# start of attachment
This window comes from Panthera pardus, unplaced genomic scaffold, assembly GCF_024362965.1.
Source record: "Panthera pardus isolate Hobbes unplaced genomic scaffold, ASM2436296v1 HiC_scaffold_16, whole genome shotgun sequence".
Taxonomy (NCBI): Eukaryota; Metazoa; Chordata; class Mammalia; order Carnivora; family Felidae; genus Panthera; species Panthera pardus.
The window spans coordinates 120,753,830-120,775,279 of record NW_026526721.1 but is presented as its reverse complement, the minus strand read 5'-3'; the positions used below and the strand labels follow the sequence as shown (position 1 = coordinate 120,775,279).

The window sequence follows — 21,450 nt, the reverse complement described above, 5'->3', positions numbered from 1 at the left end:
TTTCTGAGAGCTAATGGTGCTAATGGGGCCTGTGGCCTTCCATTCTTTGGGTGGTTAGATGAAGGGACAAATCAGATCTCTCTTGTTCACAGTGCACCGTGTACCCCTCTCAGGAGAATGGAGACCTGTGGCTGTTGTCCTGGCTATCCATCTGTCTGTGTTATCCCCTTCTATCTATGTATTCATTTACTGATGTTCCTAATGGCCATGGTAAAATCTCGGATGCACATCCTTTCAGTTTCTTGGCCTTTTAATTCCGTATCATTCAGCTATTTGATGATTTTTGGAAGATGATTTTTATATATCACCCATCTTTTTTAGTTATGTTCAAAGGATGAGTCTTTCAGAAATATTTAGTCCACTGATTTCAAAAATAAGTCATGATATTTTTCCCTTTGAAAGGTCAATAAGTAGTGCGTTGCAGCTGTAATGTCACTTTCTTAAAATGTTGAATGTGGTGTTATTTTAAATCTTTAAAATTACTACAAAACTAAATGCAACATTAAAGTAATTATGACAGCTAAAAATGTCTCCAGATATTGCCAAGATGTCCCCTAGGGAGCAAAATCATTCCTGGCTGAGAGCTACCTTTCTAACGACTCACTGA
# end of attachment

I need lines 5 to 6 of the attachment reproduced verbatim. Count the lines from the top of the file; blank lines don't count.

The window sequence follows — 21,450 nt, the reverse complement described above, 5'->3', positions numbered from 1 at the left end:
TTTCTGAGAGCTAATGGTGCTAATGGGGCCTGTGGCCTTCCATTCTTTGGGTGGTTAGATGAAGGGACAAATCAGATCTCTCTTGTTCACAGTGCACCGTGTACCCCTCTCAGGAGAATGGAGACCTGTGGCTGTTGTCCTGGCTATCCATCTGTCTGTGTTATCCCCTTCTATCTATGTATTCATTTACTGATGTTCCTAATGGCCATGGTAAAATCTCGGATGCACATCCTTTCAGTTTCTTGGCCTTTTAATTCCGTATCATTCAGCTATTTGATGATTTTTGGAAGATGATTTTTATATATCACCCATCTTTTTTAGTTATGTTCAAAGGATGAGTCTTTCAGAAATATTTAGTCCACTGATTTCAAAAATAAGTCATGATATTTTTCCCTTTGAAAGGTCAATAAGTAGTGCGTTGCAGCTGTAATGTCACTTTCTTAAAATGTTGAATGTGGTGTTATTTTAAATCTTTAAAATTACTACAAAACTAAATGCAACATTAAAGTAATTATGACAGCTAAAAATGTCTCCAGATATTGCCAAGATGTCCCCTAGGGAGCAAAATCATTCCTGGCTGAGAGCTACCTTTCTAACGACTCACTGA